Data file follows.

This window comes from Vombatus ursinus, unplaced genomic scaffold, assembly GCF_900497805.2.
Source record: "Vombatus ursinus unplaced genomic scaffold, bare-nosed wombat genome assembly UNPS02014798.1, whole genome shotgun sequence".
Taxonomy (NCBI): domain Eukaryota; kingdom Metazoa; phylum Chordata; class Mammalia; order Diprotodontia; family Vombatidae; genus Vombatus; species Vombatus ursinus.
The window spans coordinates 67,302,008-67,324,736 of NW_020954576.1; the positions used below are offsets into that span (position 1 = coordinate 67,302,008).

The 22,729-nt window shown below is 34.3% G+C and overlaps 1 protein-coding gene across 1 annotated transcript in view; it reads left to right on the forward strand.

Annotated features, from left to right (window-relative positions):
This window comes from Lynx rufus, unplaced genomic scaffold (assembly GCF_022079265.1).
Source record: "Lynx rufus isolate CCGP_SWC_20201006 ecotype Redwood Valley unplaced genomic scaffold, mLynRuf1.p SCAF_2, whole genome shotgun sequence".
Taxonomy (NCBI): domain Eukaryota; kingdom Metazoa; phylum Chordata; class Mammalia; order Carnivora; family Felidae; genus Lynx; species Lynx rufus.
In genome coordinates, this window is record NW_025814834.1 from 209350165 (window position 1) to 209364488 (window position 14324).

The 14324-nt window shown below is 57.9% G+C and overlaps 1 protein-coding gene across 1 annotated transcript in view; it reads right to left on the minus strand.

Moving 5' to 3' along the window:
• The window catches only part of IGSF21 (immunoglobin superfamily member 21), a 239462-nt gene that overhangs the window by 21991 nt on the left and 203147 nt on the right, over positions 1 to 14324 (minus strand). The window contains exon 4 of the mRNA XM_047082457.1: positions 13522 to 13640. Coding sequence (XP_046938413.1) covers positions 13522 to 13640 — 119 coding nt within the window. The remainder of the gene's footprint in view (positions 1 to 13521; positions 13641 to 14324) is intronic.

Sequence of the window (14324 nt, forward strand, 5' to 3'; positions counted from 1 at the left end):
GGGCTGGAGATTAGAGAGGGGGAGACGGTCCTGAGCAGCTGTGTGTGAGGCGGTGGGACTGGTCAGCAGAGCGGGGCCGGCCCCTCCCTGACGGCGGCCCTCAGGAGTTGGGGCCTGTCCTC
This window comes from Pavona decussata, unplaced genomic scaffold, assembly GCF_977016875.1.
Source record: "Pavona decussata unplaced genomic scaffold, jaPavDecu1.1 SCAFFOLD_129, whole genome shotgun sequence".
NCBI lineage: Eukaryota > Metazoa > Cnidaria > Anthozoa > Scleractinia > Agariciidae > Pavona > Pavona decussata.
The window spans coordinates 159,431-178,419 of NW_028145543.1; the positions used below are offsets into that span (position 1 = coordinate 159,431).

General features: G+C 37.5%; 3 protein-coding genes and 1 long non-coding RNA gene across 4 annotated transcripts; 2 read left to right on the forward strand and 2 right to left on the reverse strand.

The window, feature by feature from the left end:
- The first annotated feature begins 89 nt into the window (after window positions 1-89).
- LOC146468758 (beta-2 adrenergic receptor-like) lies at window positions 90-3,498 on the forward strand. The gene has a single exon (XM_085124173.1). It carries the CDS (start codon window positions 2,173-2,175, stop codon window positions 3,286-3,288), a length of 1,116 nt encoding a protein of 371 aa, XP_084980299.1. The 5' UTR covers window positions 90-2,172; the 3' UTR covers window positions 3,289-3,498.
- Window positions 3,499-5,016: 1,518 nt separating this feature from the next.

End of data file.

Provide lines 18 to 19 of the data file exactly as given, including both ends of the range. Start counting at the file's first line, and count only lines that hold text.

NCBI lineage: Eukaryota > Metazoa > Cnidaria > Anthozoa > Scleractinia > Agariciidae > Pavona > Pavona decussata.
The window spans coordinates 159,431-178,419 of NW_028145543.1; the positions used below are offsets into that span (position 1 = coordinate 159,431).